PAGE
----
As I remember it, no more than four years ago during the tourist season, (November-March) there were very few waves on Agonda beach in South Goa, certainly none that were large enough to surf. The gentle sea and the empty beach very much reflected the ambience of this small resort-laid back and a peaceful backwater compared with the intensity of Baga, Calangute and Anjuna. The village attracted a very mixed clientele of travellers, couples and mature visitors, wishing to find peace and tranquillity and possibly enrol in the growing number of Yoga classes.
At Christmas 2014 Velu set up his surf shop on the beach and has been successfully teaching a growing number of beginners ever since. But where did the waves come from? In the last twelve years of visiting this beach, surfing standard waves appeared to be in very much short supply.
Is it a manifestation of global climate change? Could there be a change in ocean currents, more powerful monsoon storms? Or are there other factors?
Whatever the reasons, it may be another example of how human activity has unforeseen impacts globally and in this case locally. Weather patterns disturbed by a changing climate have an impact “glocally” and are indirectly creating change at a local level.
Agonda had so far survived the mass tourism in the North and development had been taking place at what appears to be a manageable and sustainable level. In the last two years the rate of development has increased exponentially. Surfing and its culture are both a catalyst and a reflection of that change.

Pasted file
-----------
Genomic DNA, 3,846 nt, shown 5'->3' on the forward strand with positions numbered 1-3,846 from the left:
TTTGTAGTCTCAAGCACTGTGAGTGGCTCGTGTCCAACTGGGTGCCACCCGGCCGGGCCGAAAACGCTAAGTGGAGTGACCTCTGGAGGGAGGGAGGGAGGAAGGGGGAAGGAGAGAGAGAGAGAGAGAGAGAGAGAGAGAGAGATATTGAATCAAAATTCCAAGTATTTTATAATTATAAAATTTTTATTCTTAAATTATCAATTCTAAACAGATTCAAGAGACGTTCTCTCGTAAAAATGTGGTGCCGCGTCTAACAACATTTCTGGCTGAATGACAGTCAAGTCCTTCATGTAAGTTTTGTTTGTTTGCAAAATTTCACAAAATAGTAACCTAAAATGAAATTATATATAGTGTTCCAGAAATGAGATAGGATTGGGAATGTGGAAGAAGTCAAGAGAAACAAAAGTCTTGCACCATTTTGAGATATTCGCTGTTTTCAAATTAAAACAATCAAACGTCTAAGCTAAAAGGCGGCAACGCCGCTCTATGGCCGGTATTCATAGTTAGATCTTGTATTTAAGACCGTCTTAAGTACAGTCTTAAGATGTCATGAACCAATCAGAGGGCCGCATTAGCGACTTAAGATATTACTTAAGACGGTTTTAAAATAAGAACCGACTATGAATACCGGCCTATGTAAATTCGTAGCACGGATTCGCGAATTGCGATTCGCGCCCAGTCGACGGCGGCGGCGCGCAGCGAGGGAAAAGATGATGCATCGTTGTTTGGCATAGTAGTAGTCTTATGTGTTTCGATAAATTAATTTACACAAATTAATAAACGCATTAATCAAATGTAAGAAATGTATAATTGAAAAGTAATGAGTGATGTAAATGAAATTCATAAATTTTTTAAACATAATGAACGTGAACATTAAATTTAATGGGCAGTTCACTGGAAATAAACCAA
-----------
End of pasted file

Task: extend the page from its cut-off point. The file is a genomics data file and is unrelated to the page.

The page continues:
As Agonda expands it will inevitably succumb to the suffocating affects of global tourism directed at a predominantly young clientele, populated by global brands and Western style entertainment and catering. Local businesses will be threatened, habitats (Ridley Turtle nesting sites) destroyed and the complex relationship of locals and their environment compromised.
In conclusion this is not a criticism of Velu’s surfing school, which I wish every success or a not in my back yard mentality, but rather an observation on the unknown unknowns of globalisation and the unintended destruction of diversity and difference in an increasingly small world.